• Cody Delistraty looks at Degas and the opera.
  • Bruce Dorminey makes a case, scientific and otherwise, against sending animals into space.
  • Far Outliers looks at a 1801 clash between the American navy and Tripoli pirates.
  • Gizmodo notes a theory that ancient primates learned to walk upright in trees.
  • Joe. My. God. notes that the Cayman Islands overturned a court ruling calling for marriage equality.
  • JSTOR Daily looks at the experience of women under Reconstruction.
  • Language Hat notes the exceptional multilingualism of the Qing empire.
  • Language Log looks at circumstances where the Roman alphabet is used in contemporary China.
  • Erik Loomis at Lawyers, Guns and Money notes the forced resignation of Evo Morales in Bolivia, and calls for readers to take care with their readings on the crisis and the country.
  • Marginal Revolution considers a new sociological theory suggesting that the medieval Christian church enacted policy which made the nuclear family, not the extended family, the main structure in Europe and its offshoots.
  • Sean Marshall takes a look at GO Transit fare structures, noting how users of the Kitchener line may pay more than their share.
  • Neuroskeptic takes a look at the contradictions between self-reported brain activity and what brain scanners record.
  • Alex Hutchinson writes at the NYR Daily about human beings and their relationship with wilderness.
  • Jim Belshaw at Personal Reflections considers the impact of drought in Australia’s New England, and about the need for balances.
  • The Planetary Society Blog offers advice for people interested in seeing today’s transit of Mercury across the Sun.
  • The Power and the Money’s Noel Maurer suggests Argentines may not have cared about their national elections as much as polls suggested.
  • Peter Rukavina shares an image of an ancient Charlottetown traffic light, at Prince and King.
  • The Russian Demographics Blog notes the significant convergence, and remaining differences, between East and West Germany.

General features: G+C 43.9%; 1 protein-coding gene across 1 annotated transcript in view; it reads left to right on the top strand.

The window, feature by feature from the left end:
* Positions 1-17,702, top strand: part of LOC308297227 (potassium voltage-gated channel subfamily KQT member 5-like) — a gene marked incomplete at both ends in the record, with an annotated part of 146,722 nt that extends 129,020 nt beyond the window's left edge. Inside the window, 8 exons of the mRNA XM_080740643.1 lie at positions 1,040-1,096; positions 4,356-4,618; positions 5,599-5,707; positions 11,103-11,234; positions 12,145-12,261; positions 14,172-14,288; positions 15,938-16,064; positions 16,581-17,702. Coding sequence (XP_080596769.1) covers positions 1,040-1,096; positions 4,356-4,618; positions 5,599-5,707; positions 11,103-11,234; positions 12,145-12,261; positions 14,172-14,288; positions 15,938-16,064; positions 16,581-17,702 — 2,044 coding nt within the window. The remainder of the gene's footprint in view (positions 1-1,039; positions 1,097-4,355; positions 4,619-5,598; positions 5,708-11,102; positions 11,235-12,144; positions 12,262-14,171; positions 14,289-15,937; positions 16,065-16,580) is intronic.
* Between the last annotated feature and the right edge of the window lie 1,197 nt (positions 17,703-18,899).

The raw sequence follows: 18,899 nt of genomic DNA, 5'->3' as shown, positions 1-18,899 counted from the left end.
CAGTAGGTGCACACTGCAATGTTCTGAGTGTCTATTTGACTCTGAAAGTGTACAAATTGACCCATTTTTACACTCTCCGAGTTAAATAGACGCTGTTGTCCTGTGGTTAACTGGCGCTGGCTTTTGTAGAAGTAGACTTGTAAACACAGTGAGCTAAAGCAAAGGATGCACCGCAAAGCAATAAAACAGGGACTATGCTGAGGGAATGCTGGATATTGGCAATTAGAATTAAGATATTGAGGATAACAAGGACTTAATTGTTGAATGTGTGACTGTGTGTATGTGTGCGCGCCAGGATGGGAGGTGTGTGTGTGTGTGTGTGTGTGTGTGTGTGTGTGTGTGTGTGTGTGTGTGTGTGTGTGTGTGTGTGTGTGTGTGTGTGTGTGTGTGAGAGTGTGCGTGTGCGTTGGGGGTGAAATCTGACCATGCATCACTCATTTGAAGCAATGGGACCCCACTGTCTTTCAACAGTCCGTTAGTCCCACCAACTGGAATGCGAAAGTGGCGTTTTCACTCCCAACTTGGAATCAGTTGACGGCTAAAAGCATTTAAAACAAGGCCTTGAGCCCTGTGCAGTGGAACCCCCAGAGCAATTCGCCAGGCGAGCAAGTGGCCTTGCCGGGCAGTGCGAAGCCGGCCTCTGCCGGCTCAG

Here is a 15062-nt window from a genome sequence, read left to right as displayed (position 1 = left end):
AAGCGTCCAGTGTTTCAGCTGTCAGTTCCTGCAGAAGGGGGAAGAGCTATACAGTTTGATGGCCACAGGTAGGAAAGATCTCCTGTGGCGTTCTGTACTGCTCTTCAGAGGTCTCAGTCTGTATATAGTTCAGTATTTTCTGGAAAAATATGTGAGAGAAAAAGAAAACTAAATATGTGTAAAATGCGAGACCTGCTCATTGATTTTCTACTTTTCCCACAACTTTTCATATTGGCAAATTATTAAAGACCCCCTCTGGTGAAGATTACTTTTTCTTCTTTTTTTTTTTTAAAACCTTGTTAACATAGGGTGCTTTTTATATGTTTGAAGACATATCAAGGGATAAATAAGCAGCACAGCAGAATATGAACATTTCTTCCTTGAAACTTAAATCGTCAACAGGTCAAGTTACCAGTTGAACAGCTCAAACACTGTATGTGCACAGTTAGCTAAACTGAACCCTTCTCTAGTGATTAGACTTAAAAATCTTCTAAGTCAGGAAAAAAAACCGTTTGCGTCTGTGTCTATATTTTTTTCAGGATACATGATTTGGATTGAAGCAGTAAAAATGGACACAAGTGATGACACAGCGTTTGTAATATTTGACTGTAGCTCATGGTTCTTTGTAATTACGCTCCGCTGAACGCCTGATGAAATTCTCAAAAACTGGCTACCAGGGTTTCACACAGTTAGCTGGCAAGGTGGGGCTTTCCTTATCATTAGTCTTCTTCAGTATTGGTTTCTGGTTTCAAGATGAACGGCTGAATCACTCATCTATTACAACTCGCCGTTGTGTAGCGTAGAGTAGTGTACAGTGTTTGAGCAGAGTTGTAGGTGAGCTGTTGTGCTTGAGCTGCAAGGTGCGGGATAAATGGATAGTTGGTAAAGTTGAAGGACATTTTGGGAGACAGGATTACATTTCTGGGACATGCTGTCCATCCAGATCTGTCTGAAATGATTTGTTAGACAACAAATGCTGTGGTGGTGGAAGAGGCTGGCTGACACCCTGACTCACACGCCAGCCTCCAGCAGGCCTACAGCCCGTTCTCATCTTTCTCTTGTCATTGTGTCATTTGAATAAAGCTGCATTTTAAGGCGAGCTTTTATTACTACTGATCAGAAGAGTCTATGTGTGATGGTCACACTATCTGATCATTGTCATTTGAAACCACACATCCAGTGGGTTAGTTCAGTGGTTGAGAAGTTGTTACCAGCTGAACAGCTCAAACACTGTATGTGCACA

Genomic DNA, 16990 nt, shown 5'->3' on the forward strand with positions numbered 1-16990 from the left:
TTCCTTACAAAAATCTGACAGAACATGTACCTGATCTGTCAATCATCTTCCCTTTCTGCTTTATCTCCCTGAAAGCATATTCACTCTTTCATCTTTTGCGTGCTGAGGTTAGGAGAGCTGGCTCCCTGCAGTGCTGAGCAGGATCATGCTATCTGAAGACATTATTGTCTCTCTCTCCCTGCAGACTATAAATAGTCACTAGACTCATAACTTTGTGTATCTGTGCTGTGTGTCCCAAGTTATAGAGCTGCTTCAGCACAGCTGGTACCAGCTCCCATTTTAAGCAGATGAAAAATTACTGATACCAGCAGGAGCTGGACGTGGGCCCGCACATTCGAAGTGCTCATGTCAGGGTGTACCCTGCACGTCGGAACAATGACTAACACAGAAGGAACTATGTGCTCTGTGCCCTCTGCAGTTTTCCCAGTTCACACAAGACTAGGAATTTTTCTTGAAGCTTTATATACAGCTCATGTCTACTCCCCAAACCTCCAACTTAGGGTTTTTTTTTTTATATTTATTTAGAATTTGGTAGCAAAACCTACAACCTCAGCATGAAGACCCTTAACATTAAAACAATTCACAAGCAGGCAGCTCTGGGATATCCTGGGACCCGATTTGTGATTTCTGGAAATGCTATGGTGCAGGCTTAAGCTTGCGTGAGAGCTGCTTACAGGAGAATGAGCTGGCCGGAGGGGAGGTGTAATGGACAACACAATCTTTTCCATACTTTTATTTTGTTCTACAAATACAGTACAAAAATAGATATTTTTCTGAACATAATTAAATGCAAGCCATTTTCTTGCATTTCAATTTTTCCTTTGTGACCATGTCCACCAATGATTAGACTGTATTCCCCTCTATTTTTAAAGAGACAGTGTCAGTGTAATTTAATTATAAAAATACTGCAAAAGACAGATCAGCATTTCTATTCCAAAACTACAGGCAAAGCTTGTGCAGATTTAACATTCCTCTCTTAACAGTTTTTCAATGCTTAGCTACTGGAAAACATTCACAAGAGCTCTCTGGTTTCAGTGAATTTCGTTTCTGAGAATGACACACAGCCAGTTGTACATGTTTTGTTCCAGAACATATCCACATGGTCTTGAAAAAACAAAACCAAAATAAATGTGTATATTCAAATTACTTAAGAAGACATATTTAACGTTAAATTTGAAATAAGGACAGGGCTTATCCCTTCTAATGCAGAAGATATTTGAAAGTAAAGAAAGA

• Starts With A Bang’s Ethan Siegel looks at some of the backstory to the Big Bang.
  • The Volokh Conspiracy suggests the Paris Accords were never a good way to deal with climate change.
  • Window on Eurasia shares someone arguing the policies of Putin are simple unoriginal Bonapartism.
  • Worthwhile Canadian Economy makes the case that slow economic recoveries are deep economic recoveries.
  • Yorkshire Ranter Alex Harrowell looks at how the failure of the media to serve as effective critics of politics has helped lead, in the UK of Brexit, to substantial political change.
  • Arnold Zwicky considers the idea, first expressed in comics, of Russian sardines.

[BLOG] Some Wednesday links

  • {anthro}dendum features a post by Kimberly J. Lewis about strategies for anthropologists to write, and be human, after trauma.
  • Bad Astronomer Phil Plait reports on exoplanet LHC 3844b, a world that had its atmosphere burned away by its parent star.
  • Centauri Dreams looks at Neptune from the perspective of exoplanets discovered near snow lines.
  • D-Brief reports on the new Dark Energy Spectroscopic Instrument, installed at Kitt Peak to help map galaxies and dark energy.
  • Gizmodo
  • looks at how Airbnb is dealing with party houses after a fatal mass shooting.
  • The Island Review shares some drawings by Charlotte Watson, inspired by the subantarctic Auckland Islands.
  • JSTOR Daily looks at the late 19th century hit novel Ramona, written by Helen Hunt Jackson to try to change American policy towards indigenous peoples.
  • Language Hat looks at how, until recently, the Faroese language had taboos requiring certain words not to be used at sea.
  • Lawyers, Guns and Money looks at a proposal to partially privatize American national parks.
  • The LRB Blog looks at what Nigel Farage will be doing next.
  • Marginal Revolution looks at a speculative theory on the origins of American individualism in agrarian diversity.
  • The NYR Daily looks at an exhibition of the artwork of John Ruskin.
  • Personal Reflections’ Jim Belshaw remarks on a connection between Arthur Ransome and his region of New England.
  • Drew Rowsome shares an interview with folk musician Michelle Shocked.
  • Starts With A Bang’s Ethan Siegel emphasizes the importance of the dark energy mystery.
  • Towleroad notes a posthumous single release by George Michael.
  • Daniel Little at Understanding Society celebrates the 12th anniversary of his blog, and looks back at its history.
  • Window on Eurasia looks at Ingushetia after 1991.
  • Arnold Zwicky looks at All Saints Day.

[BLOG] Some Sunday links

  • Citizen Science Salon highlights Australian Michelle Neil, here.
  • Ingrid Robeyns argues at Crooked Timber that the idea of punitive taxation of the superrich is hardly blasphemous.
  • The Crux looks at the ongoing debate over the age of the rings of Saturn.
  • io9 notes the sad death of Aron Eisenberg, the actor who brought the character of Nog to life on DS9.
  • JSTOR Daily shares a debate on the ego and the id, eighty years later.
  • Lawyers, Guns and Money notes how Mitch McConnell may have started the movement of Elizabeth Warren towards the US presidency.
  • The Map Room Blog takes a look at the credible and consistent mapping of Star Wars’ galaxy.
  • The NYR Daily looks at Springsteen at 70 as a performer.
  • Peter Rukavina shares a photo of a New England forest in fall.
  • The Volokh Conspiracy notes a sticker that straddles the line between anti-Muslim sentiment and misogyny, trying to force people to choose.
  • Window on Eurasia notes the strong anti-Russian sentiment prevailing in once-independent Tuva.